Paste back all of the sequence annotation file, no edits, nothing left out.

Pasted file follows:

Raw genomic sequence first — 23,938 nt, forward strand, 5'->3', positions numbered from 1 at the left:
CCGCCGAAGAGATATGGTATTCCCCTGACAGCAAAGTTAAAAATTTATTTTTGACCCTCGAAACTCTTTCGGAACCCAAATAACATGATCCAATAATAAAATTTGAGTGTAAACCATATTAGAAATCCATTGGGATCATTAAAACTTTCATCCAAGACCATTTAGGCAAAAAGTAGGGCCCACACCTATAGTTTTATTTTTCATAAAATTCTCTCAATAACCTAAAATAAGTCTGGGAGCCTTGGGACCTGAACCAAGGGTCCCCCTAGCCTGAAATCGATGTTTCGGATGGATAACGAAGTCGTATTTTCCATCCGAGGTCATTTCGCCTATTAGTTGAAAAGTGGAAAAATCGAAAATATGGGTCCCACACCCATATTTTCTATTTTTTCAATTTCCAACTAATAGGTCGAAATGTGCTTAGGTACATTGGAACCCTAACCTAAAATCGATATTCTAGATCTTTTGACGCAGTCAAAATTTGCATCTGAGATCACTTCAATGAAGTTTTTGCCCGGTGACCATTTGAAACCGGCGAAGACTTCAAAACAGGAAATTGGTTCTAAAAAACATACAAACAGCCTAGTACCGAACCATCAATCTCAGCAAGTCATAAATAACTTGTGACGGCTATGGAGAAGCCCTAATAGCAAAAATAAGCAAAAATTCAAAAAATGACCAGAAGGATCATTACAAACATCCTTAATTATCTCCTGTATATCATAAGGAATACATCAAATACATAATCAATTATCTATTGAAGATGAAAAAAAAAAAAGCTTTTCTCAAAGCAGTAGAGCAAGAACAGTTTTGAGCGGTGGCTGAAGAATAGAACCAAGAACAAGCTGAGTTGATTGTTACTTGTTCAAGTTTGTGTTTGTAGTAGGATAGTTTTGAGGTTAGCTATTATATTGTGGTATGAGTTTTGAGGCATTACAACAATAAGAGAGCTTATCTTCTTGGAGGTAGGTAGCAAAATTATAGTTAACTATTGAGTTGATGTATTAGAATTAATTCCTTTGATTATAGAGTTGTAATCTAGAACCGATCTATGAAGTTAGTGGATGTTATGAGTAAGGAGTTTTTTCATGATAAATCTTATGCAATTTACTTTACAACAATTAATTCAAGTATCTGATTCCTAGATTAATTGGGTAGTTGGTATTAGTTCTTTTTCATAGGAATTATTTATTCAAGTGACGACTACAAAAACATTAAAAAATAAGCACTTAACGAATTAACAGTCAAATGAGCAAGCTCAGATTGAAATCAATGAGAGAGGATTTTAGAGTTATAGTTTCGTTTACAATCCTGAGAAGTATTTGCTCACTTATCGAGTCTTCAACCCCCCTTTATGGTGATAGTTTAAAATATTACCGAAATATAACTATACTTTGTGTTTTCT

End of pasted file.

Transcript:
Raw genomic sequence first — 23,938 nt, forward strand, 5'->3', positions numbered from 1 at the left:
CCGCCGAAGAGATATGGTATTCCCCTGACAGCAAAGTTAAAAATTTATTTTTGACCCTCGAAACTCTTTCGGAACCCAAATAACATGATCCAATAATAAAATTTGAGTGTAAACCATATTAGAAATCCATTGGGATCATTAAAACTTTCATCCAAGACCATTTAGGCAAAAAGTAGGGCCCACACCTATAGTTTTATTTTTCATAAAATTCTCTCAATAACCTAAAATAAGTCTGGGAGCCTTGGGACCTGAACCAAGGGTCCCCCTAGCCTGAAATCGATGTTTCGGATGGATAACGAAGTCGTATTTTCCATCCGAGGTCATTTCGCCTATTAGTTGAAAAGTGGAAAAATCGAAAATATGGGTCCCACACCCATATTTTCTATTTTTTCAATTTCCAACTAATAGGTCGAAATGTGCTTAGGTACATTGGAACCCTAACCTAAAATCGATATTCTAGATCTTTTGACGCAGTCAAAATTTGCATCTGAGATCACTTCAATGAAGTTTTTGCCCGGTGACCATTTGAAACCGGCGAAGACTTCAAAACAGGAAATTGGTTCTAAAAAACATACAAACAGCCTAGTACCGAACCATCAATCTCAGCAAGTCATAAATAACTTGTGACGGCTATGGAGAAGCCCTAATAGCAAAAATAAGCAAAAATTCAAAAAATGACCAGAAGGATCATTACAAACATCCTTAATTATCTCCTGTATATCATAAGGAATACATCAAATACATAATCAATTATCTATTGAAGATGAAAAAAAAAAAAGCTTTTCTCAAAGCAGTAGAGCAAGAACAGTTTTGAGCGGTGGCTGAAGAATAGAACCAAGAACAAGCTGAGTTGATTGTTACTTGTTCAAGTTTGTGTTTGTAGTAGGATAGTTTTGAGGTTAGCTATTATATTGTGGTATGAGTTTTGAGGCATTACAACAATAAGAGAGCTTATCTTCTTGGAGGTAGGTAGCAAAATTATAGTTAACTATTGAGTTGATGTATTAGAATTAATTCCTTTGATTATAGAGTTGTAATCTAGAACCGATCTATGAAGTTAGTGGATGTTATGAGTAAGGAGTTTTTTCATGATAAATCTTATGCAATTTACTTTACAACAATTAATTCAAGTATCTGATTCCTAGATTAATTGGGTAGTTGGTATTAGTTCTTTTTCATAGGAATTATTTATTCAAGTGACGACTACAAAAACATTAAAAAATAAGCACTTAACGAATTAACAGTCAAATGAGCAAGCTCAGATTGAAATCAATGAGAGAGGATTTTAGAGTTATAGTTTCGTTTACAATCCTGAGAAGTATTTGCTCACTTATCGAGTCTTCAACCCCCCTTTATGGTGATAGTTTAAAATATTACCGAAATATAACTATACTTTGTGTTTTCT